The researcher watches in amusement as former Ecuadorian president Abdalá Bucaram puts on a show. During their interview in Bucaram’s home in Panama, the exiled politician expounds on his personal philosophies, cracks outlandish jokes, and strums a guitar while singing about himself. Intrigued, the researcher notes it all.
The strange afternoon is all in a day’s work for Ignacio Arana Araya, a political scientist examining the personality traits of presidents in the Americas. As part of his research, he has interviewed 23 former presidents from eight different Latin American countries, and plans to meet more.
“We know very little about presidential behavior,” he says. “It will take me years to become an expert in presidents, but that’s essentially what I want to be.”
He’s well suited to the line of Study. In Chile and Spain, Arana worked as a journalist focusing on international affairs before relocating to the United States to pursue a PhD in political science at Pitt. Arana’s scholarship zeroed in on the psychological traits of presidents who make constitutional changes to expand their power. He grounded his work in data, leading a research team that created the Presidential Database of the Americas, which quantifies the personality traits and background characteristics of 315 presidents. And, whenever possible, he met former leaders in person.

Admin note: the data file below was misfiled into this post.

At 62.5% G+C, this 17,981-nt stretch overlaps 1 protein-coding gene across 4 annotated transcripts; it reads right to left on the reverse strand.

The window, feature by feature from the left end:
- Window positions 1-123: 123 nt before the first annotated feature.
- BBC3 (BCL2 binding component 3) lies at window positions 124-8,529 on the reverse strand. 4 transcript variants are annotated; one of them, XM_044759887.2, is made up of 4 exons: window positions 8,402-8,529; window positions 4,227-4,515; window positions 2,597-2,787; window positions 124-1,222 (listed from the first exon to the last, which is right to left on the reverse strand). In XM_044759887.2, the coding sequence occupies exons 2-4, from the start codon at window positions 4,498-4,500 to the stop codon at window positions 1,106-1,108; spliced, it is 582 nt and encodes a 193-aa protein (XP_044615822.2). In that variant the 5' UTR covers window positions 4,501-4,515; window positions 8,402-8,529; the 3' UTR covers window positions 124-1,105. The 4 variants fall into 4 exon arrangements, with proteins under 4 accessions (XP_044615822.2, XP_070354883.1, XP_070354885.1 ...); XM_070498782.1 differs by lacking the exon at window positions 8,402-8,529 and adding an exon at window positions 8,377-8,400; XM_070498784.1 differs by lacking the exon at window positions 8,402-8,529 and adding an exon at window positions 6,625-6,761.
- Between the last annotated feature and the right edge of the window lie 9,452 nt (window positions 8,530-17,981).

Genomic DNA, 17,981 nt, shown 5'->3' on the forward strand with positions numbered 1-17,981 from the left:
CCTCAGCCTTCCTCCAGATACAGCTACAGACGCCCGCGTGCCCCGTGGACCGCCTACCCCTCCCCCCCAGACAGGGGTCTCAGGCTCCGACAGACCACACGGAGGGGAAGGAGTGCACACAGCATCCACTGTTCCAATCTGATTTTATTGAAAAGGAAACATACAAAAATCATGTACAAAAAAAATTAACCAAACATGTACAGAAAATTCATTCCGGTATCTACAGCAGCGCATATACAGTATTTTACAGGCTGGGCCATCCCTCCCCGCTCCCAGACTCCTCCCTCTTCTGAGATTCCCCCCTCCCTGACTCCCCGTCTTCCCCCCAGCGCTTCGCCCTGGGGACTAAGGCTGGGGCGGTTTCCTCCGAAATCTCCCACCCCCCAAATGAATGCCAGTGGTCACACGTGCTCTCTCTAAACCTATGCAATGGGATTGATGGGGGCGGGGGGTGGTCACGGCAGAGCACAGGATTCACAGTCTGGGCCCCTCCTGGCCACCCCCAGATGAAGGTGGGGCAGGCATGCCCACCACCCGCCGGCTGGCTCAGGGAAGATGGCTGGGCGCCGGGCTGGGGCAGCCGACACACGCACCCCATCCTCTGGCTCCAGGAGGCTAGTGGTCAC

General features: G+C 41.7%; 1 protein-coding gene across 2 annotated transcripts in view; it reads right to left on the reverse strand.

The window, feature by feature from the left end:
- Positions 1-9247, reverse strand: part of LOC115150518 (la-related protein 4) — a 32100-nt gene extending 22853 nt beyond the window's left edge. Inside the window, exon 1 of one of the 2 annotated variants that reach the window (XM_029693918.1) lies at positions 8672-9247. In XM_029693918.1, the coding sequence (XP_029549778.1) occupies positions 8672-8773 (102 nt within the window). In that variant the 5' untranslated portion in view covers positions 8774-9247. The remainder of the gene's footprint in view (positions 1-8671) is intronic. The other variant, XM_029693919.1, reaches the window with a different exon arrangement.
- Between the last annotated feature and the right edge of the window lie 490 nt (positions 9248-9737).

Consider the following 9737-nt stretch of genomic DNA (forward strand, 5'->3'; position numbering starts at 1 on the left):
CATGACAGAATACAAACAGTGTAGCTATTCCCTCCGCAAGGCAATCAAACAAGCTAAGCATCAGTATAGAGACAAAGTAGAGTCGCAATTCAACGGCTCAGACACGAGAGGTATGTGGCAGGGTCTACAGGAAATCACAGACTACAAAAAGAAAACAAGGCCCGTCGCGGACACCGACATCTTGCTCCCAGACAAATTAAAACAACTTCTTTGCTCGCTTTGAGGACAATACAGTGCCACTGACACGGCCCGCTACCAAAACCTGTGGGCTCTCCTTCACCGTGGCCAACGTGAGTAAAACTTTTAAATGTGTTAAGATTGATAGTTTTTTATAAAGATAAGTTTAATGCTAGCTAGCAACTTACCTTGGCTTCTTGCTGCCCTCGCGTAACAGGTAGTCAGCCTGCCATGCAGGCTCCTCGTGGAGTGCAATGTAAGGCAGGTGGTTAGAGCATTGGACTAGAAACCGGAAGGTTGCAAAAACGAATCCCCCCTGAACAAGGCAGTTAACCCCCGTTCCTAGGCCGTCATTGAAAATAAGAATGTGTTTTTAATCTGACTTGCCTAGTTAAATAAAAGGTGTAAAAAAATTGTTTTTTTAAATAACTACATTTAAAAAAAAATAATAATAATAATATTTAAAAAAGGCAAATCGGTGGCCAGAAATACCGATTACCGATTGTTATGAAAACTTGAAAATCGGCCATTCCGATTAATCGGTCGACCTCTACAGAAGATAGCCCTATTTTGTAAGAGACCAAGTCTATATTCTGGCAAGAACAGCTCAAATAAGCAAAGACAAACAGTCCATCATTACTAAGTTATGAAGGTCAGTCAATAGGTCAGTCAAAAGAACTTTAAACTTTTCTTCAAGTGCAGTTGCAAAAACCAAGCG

Now a postdoctoral fellow and instructor of comparative politics at Carnegie Mellon, Arana (A&S ’15G) is writing a book that explores the relationship between institutional change and presidents’ personality traits—such as assertive, even eccentric characteristics, like Bucaram exhibited. He hopes his work offers new insight on the people behind politics.
This article appeared in the Winter 2018 issue of Pitt Magazine.